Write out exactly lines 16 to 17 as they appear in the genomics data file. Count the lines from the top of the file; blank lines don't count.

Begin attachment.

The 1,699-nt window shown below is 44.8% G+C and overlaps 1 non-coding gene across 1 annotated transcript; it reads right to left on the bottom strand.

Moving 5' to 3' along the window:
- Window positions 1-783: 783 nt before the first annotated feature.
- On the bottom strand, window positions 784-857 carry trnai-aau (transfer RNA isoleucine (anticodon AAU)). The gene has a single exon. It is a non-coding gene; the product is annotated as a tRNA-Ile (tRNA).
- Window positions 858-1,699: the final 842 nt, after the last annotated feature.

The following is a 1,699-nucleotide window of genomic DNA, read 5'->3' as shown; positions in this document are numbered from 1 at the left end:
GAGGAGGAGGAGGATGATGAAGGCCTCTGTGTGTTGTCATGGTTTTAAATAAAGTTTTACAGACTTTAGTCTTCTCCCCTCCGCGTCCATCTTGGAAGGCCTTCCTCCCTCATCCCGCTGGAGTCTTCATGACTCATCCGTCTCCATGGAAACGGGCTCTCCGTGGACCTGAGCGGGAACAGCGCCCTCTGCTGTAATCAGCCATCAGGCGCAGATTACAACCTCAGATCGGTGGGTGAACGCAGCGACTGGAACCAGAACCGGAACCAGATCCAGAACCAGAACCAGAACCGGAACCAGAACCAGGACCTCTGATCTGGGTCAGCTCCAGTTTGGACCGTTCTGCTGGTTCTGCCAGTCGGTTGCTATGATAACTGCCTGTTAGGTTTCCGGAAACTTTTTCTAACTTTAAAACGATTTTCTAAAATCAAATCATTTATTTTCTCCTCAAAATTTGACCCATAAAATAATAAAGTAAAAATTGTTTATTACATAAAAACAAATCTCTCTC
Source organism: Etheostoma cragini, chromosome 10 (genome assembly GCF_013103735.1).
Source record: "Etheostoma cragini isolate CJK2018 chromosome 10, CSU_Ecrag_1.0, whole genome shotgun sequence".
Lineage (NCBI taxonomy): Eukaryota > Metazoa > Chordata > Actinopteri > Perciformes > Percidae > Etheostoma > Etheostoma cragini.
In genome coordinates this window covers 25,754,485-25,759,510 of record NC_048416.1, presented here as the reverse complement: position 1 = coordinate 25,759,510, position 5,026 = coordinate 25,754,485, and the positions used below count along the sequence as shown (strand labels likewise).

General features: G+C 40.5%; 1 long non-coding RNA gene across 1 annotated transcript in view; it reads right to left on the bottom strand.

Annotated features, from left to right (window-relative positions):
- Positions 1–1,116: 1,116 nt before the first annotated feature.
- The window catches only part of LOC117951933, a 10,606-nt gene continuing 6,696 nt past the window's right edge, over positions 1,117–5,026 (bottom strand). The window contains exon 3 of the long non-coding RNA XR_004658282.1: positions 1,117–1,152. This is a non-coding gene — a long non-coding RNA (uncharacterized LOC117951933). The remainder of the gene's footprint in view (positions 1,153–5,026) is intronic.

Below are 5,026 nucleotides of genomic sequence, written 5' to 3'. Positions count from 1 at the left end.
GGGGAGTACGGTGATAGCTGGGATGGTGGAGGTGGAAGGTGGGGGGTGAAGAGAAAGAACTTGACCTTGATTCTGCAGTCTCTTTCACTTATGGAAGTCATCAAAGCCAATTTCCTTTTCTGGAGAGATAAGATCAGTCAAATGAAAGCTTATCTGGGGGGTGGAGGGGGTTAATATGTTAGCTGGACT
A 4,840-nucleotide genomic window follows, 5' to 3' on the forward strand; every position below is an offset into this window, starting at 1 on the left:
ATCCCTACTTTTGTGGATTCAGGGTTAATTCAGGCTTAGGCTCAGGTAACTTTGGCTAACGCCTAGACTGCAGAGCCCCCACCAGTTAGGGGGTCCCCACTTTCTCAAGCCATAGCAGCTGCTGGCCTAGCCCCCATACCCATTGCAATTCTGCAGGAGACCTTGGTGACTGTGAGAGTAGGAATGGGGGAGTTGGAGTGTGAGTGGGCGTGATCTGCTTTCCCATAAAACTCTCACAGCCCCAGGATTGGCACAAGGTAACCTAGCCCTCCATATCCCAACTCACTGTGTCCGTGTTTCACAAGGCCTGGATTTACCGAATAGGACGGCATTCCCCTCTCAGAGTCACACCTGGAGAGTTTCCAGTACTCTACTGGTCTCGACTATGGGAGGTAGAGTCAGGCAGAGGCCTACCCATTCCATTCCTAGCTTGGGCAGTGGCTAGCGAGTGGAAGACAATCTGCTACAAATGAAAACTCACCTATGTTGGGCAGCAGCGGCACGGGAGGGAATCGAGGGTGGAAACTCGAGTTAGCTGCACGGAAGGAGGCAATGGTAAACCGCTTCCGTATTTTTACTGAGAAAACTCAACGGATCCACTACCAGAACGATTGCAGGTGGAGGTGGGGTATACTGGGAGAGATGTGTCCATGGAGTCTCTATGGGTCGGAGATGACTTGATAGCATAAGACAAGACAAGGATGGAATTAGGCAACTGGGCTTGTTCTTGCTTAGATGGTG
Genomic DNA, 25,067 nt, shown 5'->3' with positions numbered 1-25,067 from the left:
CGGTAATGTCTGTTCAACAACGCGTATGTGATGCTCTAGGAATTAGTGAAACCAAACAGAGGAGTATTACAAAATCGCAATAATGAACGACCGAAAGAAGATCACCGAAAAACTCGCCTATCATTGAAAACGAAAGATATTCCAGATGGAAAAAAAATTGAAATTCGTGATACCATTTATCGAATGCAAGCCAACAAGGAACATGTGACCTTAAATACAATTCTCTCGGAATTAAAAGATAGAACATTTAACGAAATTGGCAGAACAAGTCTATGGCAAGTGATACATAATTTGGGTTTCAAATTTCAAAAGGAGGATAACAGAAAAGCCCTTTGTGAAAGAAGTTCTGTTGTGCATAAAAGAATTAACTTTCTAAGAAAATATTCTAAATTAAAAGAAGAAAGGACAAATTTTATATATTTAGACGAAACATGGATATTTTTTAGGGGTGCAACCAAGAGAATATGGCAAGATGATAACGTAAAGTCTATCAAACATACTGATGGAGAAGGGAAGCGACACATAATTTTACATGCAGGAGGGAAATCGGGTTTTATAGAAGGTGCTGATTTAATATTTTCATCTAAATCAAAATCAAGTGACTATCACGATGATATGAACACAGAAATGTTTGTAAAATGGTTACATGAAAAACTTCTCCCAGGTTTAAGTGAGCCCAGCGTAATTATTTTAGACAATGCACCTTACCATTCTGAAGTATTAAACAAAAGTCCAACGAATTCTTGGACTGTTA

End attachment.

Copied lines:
Below are 5,026 nucleotides of genomic sequence, written 5' to 3'. Positions count from 1 at the left end.
GGGGAGTACGGTGATAGCTGGGATGGTGGAGGTGGAAGGTGGGGGGTGAAGAGAAAGAACTTGACCTTGATTCTGCAGTCTCTTTCACTTATGGAAGTCATCAAAGCCAATTTCCTTTTCTGGAGAGATAAGATCAGTCAAATGAAAGCTTATCTGGGGGGTGGAGGGGGTTAATATGTTAGCTGGACT